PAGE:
ALVA, Okla. – The Northwestern Oklahoma State University women’s rodeo team likes playing at home.
For the third straight year, the Rangers won the Northwestern rodeo, catapulted to the top of the points race with eight cowgirls qualifying for the championship round and two ladies earning outright victories. When it all added up, the Rangers finished the rodeo with 370 points, 30 ahead of the runner-up team, Southwestern Oklahoma State University.
“I think the girls really put on a good show,” said Karley Kile, the goat-tying champion from Topeka, Kan., who tied down two goats in a cumulative time of 12.8 seconds to win the title. “You also get a lot of community support, and I think that helps quite a bit. You’ll get to walk into class the day after the rodeo, and the teachers will know exactly how you did.”
Kile tied teammate Kodi Hansen of Everly, Iowa, for third place in the first round, finishing with a 6.6-second run. The championship round is what made the difference for Kile.
“In the long round, I fumbled my flank a little bit,” said Kile, who also won the goat tying title at the Colby (Kan.) Community College rodeo; she is second in the Central Plains Region standings. “Like my parents have said, you’ve got to make the short round before you can get anything. After I made the short round, I made a heck of a run and was 6.2.
“Fortunately I was able to put together two good runs, and it paid off.”
Kile was joined in the winner’s circle by fellow Kansan Micah Samples, who won the barrel racing crown with a two-run cumulative time of 29.42 seconds. Samples, of Abilene, Kan., was one of three Northwestern women racing in the final round, joined by Kelsey Fanning of Parkston, Okla., and Kylee Cahoy of Sheridan, Wyo.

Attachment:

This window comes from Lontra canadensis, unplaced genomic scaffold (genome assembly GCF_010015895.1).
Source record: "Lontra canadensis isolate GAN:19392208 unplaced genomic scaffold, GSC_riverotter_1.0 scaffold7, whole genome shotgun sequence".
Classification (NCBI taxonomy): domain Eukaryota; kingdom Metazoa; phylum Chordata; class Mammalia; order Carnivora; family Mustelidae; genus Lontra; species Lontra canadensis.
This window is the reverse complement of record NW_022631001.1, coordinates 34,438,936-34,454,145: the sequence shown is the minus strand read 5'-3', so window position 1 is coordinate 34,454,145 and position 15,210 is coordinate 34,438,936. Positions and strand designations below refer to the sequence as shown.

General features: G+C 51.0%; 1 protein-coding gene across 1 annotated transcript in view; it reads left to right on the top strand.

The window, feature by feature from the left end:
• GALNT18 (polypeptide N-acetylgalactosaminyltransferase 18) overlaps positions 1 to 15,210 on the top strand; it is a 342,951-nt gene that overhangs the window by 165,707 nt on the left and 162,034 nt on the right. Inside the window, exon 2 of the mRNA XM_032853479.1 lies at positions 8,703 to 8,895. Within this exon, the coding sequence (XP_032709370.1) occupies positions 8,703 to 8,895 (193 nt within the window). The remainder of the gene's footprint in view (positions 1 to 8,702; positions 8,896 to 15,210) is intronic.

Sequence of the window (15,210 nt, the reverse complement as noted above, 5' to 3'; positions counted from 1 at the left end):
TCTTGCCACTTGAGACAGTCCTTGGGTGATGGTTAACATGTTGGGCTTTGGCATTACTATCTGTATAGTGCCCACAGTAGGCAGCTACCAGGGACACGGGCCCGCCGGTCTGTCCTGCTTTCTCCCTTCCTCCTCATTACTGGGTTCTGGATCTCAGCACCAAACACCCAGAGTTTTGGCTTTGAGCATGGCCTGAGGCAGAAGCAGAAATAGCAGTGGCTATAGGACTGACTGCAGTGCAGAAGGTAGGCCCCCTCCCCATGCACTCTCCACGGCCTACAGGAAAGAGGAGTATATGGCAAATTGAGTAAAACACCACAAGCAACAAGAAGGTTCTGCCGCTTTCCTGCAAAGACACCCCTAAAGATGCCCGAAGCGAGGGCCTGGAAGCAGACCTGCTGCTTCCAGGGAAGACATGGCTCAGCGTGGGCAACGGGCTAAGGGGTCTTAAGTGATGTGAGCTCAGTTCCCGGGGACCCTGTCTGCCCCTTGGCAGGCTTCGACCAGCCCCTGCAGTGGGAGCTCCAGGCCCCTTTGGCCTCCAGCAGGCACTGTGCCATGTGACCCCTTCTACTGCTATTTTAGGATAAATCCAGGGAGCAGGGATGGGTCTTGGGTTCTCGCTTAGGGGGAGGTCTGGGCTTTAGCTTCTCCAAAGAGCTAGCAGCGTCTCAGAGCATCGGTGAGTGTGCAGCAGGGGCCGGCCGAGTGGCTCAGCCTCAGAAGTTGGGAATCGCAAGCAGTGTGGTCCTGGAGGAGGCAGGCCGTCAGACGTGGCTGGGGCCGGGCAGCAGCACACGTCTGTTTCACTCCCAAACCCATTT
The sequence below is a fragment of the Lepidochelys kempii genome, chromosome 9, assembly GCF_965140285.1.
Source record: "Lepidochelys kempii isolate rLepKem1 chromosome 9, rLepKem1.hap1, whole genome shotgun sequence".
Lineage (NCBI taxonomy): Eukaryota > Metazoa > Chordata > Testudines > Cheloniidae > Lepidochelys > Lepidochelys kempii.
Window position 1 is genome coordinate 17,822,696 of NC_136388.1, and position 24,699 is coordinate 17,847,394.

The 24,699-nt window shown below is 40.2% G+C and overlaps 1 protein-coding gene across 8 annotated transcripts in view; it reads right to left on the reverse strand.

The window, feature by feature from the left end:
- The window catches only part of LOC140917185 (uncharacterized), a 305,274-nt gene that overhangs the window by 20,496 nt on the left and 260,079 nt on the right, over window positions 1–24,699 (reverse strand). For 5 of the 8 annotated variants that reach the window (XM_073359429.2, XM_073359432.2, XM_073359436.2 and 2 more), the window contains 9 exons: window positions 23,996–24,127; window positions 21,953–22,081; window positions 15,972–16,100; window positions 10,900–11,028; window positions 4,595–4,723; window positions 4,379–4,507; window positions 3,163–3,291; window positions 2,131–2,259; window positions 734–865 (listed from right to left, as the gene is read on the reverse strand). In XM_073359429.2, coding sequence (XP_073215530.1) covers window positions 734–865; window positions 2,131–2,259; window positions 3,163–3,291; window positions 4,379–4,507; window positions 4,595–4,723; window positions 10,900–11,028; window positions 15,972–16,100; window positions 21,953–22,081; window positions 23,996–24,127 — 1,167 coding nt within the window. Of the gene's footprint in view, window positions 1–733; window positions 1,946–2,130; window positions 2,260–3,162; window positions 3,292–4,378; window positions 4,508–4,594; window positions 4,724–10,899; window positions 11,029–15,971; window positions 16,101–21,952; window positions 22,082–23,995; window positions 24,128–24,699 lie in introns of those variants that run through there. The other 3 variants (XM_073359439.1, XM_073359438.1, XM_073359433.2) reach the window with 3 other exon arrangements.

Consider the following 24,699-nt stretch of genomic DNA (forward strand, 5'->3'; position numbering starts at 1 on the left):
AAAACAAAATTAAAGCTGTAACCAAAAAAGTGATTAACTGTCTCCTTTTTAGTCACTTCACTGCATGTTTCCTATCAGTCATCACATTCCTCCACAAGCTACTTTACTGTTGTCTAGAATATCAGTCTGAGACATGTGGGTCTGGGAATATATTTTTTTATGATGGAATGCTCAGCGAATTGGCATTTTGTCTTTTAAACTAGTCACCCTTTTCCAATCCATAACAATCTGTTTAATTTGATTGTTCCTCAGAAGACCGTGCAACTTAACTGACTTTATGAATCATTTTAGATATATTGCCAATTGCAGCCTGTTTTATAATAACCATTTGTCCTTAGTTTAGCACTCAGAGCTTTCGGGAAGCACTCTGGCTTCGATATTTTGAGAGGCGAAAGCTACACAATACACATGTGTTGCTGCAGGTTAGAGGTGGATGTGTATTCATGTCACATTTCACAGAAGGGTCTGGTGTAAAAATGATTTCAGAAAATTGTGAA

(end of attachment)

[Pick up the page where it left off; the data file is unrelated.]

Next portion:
Kile, too, was one of three Rangers in the short round last weekend; Hansen placed third with a cumulative time of 13.4 seconds, while Lauren Barnes of Buckeye, Ariz., placed fifth in 13.7. Other Northwestern women in the final round were breakaway ropers Taige Trent of Burrton, Kan., and Kelsey Pontius of Watsontown, Pa.
So which victory was bigger: Kile’s goat-tying win or the team victory?
“They’re both big, because it was the first time this year that we beat Southwestern, and winning the individual title helped toward that,” she said, noting that the Northwestern women are No. 2 in the regional standings behind Southwestern. “Our girls’ team had a really good showing the whole rodeo.
“The girls worked really hard at it. They go out and work at it every day. Plus it’s the home rodeo, so it’s going to have some home-arena advantage over the rest of the kids.”
That makes a big difference despite the added work the rodeo team members put in to prepare for the Northwestern rodeo. In addition to selling sponsorships, the student-athletes also make sure all the behind-the-scenes details are covered in order to put on a top-notch event.
“It’s nice that you don’t have to drive to the rodeo, but it’s definitely a challenge and you have to work through that,” Kile said. “It’s kind of inconvenient to set up for the rodeo instead of just practicing for it, but it’s also the advantage because you get to be in your arena practicing ahead of time, and the other teams don’t.”
The Northwestern men finished fifth at their hometown rodeo, led by tie-down roping champion Trey Young of Dupree, S.D., who finished with a two-run cumulative time of 20.0 seconds. He leads the Central Plains Region standings heading into the four-month break; the rodeo teams won’t return to competition until February.
Young was joined in the short round by fellow tie-down roper Berk Long of Mutual, Okla.; steer wrestler Jess Woodward of Dupree, S.D.; and the team roping tandem of Hayden Pearce of Kim, Colo., and Stephen Culling of Fort St. John, British Columbia.